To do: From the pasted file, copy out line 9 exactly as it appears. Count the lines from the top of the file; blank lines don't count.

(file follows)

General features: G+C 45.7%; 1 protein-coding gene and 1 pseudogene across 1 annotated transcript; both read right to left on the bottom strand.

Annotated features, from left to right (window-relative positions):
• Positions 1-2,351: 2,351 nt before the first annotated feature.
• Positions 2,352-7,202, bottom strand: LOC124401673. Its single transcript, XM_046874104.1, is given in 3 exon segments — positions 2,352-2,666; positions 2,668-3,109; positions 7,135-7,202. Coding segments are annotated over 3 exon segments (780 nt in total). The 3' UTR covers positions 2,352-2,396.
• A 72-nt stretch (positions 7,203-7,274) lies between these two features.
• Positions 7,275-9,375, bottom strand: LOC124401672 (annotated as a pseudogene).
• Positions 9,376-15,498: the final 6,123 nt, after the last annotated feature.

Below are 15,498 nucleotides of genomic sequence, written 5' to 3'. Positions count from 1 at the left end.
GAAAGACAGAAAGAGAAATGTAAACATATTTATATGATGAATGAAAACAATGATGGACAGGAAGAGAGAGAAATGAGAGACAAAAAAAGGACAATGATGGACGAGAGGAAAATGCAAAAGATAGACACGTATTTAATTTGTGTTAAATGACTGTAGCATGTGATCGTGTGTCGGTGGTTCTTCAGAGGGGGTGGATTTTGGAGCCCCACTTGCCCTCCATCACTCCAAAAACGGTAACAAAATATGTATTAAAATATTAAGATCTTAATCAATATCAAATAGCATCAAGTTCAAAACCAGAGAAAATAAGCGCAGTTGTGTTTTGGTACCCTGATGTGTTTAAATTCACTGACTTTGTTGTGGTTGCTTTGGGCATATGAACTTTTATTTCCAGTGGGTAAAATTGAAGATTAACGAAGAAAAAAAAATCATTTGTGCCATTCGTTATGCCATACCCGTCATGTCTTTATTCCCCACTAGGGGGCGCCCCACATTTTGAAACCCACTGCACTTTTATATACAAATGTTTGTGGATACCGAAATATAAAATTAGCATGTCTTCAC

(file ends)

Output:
GAAAGACAGAAAGAGAAATGTAAACATATTTATATGATGAATGAAAACAATGATGGACAGGAAGAGAGAGAAATGAGAGACAAAAAAAGGACAATGATGGACGAGAGGAAAATGCAAAAGATAGACACGTATTTAATTTGTGTTAAATGACTGTAGCATGTGATCGTGTGTCGGTGGTTCTTCAGAGGGGGTGGATTTTGGAGCCCCACTTGCCCTCCATCACTCCAAAAACGGTAACAAAATATGTATTAAAATATTAAGATCTTAATCAATATCAAATAGCATCAAGTTCAAAACCAGAGAAAATAAGCGCAGTTGTGTTTTGGTACCCTGATGTGTTTAAATTCACTGACTTTGTTGTGGTTGCTTTGGGCATATGAACTTTTATTTCCAGTGGGTAAAATTGAAGATTAACGAAGAAAAAAAAATCATTTGTGCCATTCGTTATGCCATACCCGTCATGTCTTTATTCCCCACTAGGGGGCGCCCCACATTTTGAAACCCACTGCACTTTTATATACAAATGTTTGTGGATACCGAAATATAAAATTAGCATGTCTTCAC